“I ate it,” she said. “An hour ago.”

That’s when I knew we were in trouble: it was 10:00 a.m., we were four hours and two extremely rough miles up a mountain on what was meant to be a nearly ten mile hike, and my mom had already eaten her lunch. An hour ago.

Her water bottle was empty, too, and she held out her hand for my sister’s bottle. I seethed.

When my dad had asked my little sister and me to come summit what might be his last mountain, we’d agreed immediately. He picked the mountain – no surprises there, it was the first one we’d done together, a 9,500 foot peak that looms over the little valley we grew up in. That one had been our first failure as well as our first success, turning us back with late-spring snow and a vanishing trail before we made the summit the next year.

We were better prepared this time: we’d been up several times since then, alone or together. We knew the hike, a 3,000+ foot gain over a scant four miles, and we knew that the trail would vanish at the timber line, leaving us to pick our way through talus and scree along the mountain’s spine. We were going at the right time of year. We had water bottles, some frozen against the heat of the day. We had trail mix and sandwiches and dried fruit. And we had a heart monitor for my dad.

My dad had been under a doctor’s supervision since he finally aged into affordable medical care. Doctors like to have fancy words for stuff. A heart attack is a myocardial infarction. Pooping blood is hemorrhagic gastroenteritis. Bruises are contusions. And the thing my dad was at risk of, if his heart rate went and stayed too high for too long, was sudden death.

So, at over a mile of elevation, climbing a trail as steep as any stairway, we took a lot of breaks. Because, sudden death. The heart monitor would beep, we’d stop, my dad would glare at the monitor until the numbers came down to an acceptable level. After a lifetime of being able to force his body to do one more thing, climb one more foot, grit it out and just keep going, he’d found the one thing he couldn’t tough his way out of. Sudden death.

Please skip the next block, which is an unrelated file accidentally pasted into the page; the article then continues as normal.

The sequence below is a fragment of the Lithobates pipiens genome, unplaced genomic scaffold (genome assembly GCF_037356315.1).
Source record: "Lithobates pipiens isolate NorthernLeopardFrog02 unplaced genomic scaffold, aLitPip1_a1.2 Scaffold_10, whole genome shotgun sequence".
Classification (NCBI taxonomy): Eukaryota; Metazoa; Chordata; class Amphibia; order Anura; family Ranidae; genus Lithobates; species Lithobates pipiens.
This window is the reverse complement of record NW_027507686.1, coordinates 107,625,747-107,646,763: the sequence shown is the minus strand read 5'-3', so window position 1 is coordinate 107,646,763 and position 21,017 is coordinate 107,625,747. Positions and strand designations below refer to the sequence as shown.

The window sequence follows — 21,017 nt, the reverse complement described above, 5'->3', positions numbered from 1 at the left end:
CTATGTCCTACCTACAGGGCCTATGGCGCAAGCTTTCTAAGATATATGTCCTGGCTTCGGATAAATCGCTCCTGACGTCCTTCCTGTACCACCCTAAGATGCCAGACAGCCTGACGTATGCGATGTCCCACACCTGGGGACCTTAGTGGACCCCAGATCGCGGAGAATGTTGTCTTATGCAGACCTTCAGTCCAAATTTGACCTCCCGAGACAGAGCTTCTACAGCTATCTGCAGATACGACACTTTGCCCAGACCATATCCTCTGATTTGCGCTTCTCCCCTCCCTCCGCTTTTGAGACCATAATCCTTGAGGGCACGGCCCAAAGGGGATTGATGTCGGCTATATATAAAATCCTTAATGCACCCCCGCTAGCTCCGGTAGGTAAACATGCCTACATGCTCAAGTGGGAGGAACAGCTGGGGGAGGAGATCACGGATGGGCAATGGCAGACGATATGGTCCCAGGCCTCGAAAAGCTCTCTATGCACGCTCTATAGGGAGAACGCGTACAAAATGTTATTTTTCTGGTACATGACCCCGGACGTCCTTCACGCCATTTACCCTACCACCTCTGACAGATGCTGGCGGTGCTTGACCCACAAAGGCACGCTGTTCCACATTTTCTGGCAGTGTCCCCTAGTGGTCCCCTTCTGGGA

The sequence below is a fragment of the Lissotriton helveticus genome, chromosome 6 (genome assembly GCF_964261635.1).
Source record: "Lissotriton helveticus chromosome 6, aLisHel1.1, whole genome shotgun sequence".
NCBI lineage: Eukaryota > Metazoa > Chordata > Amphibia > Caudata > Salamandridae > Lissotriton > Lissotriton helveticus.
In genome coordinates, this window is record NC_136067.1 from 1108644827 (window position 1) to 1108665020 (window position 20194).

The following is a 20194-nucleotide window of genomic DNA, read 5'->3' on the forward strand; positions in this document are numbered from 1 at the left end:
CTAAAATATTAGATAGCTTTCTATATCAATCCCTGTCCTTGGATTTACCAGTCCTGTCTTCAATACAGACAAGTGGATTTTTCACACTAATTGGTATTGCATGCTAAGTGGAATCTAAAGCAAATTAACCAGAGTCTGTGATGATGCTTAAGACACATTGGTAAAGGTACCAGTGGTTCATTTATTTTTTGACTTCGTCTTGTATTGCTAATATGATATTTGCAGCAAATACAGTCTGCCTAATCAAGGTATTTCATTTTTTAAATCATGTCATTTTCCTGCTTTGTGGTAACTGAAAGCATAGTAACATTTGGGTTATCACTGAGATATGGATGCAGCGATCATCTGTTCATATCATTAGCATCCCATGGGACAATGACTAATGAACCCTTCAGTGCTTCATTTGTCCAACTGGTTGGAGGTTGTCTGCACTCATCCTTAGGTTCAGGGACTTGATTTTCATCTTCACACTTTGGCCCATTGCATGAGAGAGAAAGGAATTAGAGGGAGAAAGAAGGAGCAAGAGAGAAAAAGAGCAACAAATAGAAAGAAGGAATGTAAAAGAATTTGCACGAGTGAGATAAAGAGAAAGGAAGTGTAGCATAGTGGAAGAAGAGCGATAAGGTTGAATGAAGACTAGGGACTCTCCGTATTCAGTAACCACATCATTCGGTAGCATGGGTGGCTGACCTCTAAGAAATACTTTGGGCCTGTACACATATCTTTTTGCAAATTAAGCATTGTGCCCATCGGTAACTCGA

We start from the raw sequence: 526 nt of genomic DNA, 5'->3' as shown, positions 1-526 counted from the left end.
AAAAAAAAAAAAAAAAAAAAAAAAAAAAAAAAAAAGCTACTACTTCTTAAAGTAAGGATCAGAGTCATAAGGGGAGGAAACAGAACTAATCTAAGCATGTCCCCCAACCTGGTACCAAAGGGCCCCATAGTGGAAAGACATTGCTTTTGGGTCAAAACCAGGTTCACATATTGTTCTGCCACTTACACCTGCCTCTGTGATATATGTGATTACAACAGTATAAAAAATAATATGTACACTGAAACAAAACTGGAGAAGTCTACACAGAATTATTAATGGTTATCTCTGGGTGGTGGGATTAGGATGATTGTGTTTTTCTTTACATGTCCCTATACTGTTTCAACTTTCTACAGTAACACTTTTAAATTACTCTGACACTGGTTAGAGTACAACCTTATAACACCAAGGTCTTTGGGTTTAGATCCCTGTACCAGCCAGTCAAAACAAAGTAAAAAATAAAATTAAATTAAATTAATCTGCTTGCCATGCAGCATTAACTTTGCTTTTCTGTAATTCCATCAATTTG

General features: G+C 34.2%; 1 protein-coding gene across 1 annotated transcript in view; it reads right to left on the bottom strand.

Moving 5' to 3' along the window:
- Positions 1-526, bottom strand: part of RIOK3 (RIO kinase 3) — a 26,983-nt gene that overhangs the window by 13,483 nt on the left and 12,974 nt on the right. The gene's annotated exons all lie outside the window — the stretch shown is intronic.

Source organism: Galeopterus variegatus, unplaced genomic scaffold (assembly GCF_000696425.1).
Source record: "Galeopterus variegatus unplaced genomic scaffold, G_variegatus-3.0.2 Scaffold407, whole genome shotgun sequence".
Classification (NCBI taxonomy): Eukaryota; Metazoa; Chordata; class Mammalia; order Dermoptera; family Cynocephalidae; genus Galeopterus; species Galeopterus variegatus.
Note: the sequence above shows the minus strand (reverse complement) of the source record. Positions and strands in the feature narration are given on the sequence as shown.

Sudden death we prepared for as best we could. My sister, the medical professional, hiked closest to my dad. My own CPR certification was years out of date and I’m not even sure we’d covered resuscitating adults. In the event of an emergency I was the one who was supposed to call 911 and hopefully get a helicopter.

What we hadn’t prepared for, of course, was for my mom to invite herself along. She’d walked a half-marathon the year before, a completely flat one at sea level with water and food along the course, and she insisted that made her prepared to come along on what we’d all thought was a father-daughter trip up an unforgiving mountain.

She’s not going to make it, I’d warned my sister.

She’s in better shape than you think, my sister shot back.

Not for a mountain. 

Mountains aren’t just a physical challenge; they’re an emotional one. You can’t do it mad. And you can’t do it casually. Now I was mad; she was casual.

I’d already caught her eating out of the pre-packed trail mix that morning. With our breakfast still cooking on the stove she’d opened her pack and dipped into the ziploc bags of soft dried strawberries, the sweet and salty nut mix. There’s plenty of food here, I’d reminded her. Have a bagel, don’t eat our trail food before we even leave the house.

My sister and I exchanged glances and I put my water bottle back in my pack, untouched. Still water makes my stomach turn when I’m hot; I doubted anyone would notice if I just skipped drinking on breaks. It was a glaringly sunny day, and we’d slathered on SPF 75 sunscreen before starting the climb, but I could already feel myself burning even in the shade of the pines that surrounded us. I didn’t want to think about the rocky slopes ahead.

At 1 p.m. we’d have to turn back, whether we made the summit or not. My mom reached for more trail mix.

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